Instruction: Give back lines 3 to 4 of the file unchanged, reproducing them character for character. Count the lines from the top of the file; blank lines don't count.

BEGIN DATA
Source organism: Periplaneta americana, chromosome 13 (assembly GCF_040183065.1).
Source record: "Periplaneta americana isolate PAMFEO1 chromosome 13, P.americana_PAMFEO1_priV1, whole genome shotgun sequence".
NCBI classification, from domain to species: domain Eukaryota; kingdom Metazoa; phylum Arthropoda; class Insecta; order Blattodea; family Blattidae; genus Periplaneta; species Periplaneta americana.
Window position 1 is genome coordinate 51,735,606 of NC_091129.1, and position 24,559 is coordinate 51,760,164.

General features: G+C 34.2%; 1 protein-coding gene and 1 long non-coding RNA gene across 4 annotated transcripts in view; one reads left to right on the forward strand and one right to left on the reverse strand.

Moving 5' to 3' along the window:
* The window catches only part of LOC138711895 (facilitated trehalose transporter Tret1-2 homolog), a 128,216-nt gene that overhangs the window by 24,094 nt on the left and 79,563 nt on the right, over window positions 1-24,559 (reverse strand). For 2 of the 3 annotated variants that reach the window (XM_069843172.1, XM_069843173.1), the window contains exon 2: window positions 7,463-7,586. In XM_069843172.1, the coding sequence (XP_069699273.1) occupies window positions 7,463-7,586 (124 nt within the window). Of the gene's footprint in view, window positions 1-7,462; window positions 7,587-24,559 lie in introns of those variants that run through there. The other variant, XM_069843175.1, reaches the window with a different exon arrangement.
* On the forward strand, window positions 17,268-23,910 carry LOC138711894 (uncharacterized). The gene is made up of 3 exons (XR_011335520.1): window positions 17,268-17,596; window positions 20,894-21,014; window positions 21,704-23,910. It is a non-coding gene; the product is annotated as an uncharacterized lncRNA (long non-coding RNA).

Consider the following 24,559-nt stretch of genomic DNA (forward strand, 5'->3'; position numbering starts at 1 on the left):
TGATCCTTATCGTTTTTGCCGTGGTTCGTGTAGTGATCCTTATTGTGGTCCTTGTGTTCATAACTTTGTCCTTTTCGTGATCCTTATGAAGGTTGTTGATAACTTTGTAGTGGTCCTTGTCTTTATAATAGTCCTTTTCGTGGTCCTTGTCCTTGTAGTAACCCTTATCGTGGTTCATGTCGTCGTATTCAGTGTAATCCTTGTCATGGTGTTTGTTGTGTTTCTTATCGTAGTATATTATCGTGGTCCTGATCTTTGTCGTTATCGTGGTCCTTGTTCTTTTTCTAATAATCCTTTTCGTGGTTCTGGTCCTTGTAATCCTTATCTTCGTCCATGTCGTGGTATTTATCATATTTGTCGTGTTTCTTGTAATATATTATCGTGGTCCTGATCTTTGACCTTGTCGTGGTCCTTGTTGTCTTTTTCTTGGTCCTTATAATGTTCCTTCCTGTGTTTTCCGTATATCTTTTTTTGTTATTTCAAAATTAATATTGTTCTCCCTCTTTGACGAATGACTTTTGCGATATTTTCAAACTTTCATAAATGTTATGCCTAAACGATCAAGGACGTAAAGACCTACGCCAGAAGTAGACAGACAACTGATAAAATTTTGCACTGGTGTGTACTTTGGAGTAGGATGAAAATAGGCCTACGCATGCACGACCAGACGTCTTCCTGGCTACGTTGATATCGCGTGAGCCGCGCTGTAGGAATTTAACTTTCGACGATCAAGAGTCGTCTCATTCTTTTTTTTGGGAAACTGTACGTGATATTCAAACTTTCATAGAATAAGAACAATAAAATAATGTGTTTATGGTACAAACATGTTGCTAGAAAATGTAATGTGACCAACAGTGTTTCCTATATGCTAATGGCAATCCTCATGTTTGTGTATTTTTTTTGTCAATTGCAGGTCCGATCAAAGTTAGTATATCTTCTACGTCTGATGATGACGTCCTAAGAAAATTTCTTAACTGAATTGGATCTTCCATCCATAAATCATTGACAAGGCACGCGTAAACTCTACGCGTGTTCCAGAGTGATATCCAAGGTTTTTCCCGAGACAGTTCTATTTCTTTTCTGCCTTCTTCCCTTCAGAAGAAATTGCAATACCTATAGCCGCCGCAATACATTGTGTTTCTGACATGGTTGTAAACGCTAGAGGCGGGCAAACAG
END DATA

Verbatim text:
NCBI classification, from domain to species: domain Eukaryota; kingdom Metazoa; phylum Arthropoda; class Insecta; order Blattodea; family Blattidae; genus Periplaneta; species Periplaneta americana.
Window position 1 is genome coordinate 51,735,606 of NC_091129.1, and position 24,559 is coordinate 51,760,164.